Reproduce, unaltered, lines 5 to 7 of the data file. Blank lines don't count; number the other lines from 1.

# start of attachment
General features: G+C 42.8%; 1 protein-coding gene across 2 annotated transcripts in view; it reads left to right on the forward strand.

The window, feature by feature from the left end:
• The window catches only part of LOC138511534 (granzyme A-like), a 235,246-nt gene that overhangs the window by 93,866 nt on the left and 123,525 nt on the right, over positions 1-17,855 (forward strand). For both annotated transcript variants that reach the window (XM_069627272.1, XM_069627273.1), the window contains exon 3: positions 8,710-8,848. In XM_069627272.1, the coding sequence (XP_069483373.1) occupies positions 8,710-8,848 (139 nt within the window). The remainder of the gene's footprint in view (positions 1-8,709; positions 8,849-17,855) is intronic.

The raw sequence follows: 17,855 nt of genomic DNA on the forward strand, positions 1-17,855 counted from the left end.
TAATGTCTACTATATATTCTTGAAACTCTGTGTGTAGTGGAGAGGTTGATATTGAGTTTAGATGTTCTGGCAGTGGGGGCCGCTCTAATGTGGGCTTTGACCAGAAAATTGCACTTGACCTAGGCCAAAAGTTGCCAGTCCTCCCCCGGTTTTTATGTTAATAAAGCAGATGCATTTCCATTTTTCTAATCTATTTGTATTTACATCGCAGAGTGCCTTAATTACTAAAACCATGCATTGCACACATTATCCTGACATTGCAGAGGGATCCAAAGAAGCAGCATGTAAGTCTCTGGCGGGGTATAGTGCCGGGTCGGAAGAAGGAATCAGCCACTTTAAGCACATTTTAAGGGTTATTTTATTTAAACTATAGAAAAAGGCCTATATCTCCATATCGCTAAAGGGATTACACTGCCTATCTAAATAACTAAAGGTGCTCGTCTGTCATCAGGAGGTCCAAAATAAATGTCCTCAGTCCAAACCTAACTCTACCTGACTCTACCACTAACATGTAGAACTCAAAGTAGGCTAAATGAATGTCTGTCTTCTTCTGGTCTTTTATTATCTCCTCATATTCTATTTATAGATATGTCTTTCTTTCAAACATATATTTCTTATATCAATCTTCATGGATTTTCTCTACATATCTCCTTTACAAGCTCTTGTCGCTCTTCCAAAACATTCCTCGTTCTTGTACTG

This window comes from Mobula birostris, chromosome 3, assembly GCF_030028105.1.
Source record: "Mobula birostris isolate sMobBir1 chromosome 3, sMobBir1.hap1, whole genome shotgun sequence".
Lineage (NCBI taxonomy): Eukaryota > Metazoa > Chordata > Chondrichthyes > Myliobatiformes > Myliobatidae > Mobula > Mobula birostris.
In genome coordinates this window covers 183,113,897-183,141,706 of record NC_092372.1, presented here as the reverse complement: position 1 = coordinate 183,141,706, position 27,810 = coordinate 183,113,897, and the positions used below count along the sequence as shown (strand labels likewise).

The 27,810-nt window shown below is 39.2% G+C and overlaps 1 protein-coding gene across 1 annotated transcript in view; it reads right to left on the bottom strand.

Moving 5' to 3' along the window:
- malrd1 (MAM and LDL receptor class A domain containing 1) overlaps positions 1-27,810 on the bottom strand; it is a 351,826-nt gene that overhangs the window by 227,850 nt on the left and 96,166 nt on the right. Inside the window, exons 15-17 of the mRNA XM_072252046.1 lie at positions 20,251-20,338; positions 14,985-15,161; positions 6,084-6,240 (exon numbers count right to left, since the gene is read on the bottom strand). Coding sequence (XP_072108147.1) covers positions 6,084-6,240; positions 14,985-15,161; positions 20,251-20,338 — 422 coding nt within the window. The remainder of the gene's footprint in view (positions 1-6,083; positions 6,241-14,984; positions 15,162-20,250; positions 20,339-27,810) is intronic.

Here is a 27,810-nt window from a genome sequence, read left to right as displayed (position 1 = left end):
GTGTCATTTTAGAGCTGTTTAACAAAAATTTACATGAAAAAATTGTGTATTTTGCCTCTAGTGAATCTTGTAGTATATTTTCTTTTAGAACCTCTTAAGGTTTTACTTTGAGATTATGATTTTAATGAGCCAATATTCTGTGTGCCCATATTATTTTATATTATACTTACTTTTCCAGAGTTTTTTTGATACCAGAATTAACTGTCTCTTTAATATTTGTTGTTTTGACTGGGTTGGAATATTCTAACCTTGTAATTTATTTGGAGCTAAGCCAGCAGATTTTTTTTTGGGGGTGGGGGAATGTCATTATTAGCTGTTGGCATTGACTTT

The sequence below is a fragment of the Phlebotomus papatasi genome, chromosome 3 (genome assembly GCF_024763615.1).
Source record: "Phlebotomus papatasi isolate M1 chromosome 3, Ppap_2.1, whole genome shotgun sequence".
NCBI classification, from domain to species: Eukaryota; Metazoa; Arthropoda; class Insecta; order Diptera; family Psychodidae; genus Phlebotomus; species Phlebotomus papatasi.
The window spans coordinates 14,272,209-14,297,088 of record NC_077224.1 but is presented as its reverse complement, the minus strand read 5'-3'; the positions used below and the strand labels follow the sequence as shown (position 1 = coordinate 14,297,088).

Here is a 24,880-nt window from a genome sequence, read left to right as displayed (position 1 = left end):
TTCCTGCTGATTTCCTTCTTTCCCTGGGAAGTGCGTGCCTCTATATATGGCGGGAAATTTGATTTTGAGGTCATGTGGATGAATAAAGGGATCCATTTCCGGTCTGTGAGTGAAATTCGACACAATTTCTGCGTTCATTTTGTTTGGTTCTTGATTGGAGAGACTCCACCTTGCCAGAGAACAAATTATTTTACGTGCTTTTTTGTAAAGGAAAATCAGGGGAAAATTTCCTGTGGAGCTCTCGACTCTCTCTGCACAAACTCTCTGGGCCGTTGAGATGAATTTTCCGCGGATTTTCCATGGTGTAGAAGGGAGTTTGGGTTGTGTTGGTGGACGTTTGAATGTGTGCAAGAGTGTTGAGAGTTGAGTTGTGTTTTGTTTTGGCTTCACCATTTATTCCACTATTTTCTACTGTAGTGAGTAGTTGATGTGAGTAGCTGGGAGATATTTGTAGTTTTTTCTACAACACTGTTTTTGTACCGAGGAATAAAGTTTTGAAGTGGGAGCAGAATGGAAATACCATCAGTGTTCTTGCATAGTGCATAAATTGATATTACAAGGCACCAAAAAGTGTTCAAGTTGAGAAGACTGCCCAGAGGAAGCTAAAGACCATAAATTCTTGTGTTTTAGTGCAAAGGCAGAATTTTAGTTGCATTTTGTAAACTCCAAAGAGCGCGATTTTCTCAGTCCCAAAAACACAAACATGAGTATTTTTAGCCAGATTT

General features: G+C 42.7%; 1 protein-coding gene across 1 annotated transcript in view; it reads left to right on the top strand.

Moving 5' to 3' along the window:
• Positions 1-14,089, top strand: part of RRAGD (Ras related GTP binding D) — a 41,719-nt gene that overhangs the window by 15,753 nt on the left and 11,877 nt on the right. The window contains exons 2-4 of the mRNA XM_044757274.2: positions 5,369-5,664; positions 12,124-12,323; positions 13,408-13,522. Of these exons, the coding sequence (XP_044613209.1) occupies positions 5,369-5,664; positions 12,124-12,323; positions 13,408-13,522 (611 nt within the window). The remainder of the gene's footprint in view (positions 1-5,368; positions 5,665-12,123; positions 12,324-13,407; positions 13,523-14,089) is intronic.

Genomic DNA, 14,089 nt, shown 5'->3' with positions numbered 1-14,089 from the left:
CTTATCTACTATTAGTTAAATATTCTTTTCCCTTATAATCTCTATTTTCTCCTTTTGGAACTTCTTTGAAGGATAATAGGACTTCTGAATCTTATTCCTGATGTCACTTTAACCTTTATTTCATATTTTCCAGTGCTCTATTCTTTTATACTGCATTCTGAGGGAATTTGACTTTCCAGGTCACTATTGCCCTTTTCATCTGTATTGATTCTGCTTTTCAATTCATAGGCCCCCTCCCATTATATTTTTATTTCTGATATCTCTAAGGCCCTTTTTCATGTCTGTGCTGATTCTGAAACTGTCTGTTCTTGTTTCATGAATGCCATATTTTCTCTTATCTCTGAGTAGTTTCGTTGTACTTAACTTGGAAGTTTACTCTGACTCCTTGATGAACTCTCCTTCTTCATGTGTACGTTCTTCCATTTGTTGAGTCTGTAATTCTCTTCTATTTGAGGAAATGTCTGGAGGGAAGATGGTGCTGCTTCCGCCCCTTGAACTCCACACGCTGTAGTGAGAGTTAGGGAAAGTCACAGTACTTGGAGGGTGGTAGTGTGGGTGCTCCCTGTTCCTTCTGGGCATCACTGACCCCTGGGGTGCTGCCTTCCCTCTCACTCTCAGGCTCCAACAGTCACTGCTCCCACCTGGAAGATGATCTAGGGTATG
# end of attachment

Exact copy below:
TAATGTCTACTATATATTCTTGAAACTCTGTGTGTAGTGGAGAGGTTGATATTGAGTTTAGATGTTCTGGCAGTGGGGGCCGCTCTAATGTGGGCTTTGACCAGAAAATTGCACTTGACCTAGGCCAAAAGTTGCCAGTCCTCCCCCGGTTTTTATGTTAATAAAGCAGATGCATTTCCATTTTTCTAATCTATTTGTATTTACATCGCAGAGTGCCTTAATTACTAAAACCATGCATTGCACACATTATCCTGACATTGCAGAGGGATCCAAAGAAGCAGCATGTAAGTCTCTGGCGGGGTATAGTGCCGGGTCGGAAGAAGGAATCAGCCACTTTAAGCACATTTTAAGGGTTATTTTATTTAAACTATAGAAAAAGGCCTATATCTCCATATCGCTAAAGGGATTACACTGCCTATCTAAATAACTAAAGGTGCTCGTCTGTCATCAGGAGGTCCAAAATAAATGTCCTCAGTCCAAACCTAACTCTACCTGACTCTACCACTAACATGTAGAACTCAAAGTAGGCTAAATGAATGTCTGTCTTCTTCTGGTCTTTTATTATCTCCTCATATTCTATTTATAGATATGTCTTTCTTTCAAACATATATTTCTTATATCAATCTTCATGGATTTTCTCTACATATCTCCTTTACAAGCTCTTGTCGCTCTTCCAAAACATTCCTCGTTCTTGTACTG

This window comes from Mobula birostris, chromosome 3, assembly GCF_030028105.1.
Source record: "Mobula birostris isolate sMobBir1 chromosome 3, sMobBir1.hap1, whole genome shotgun sequence".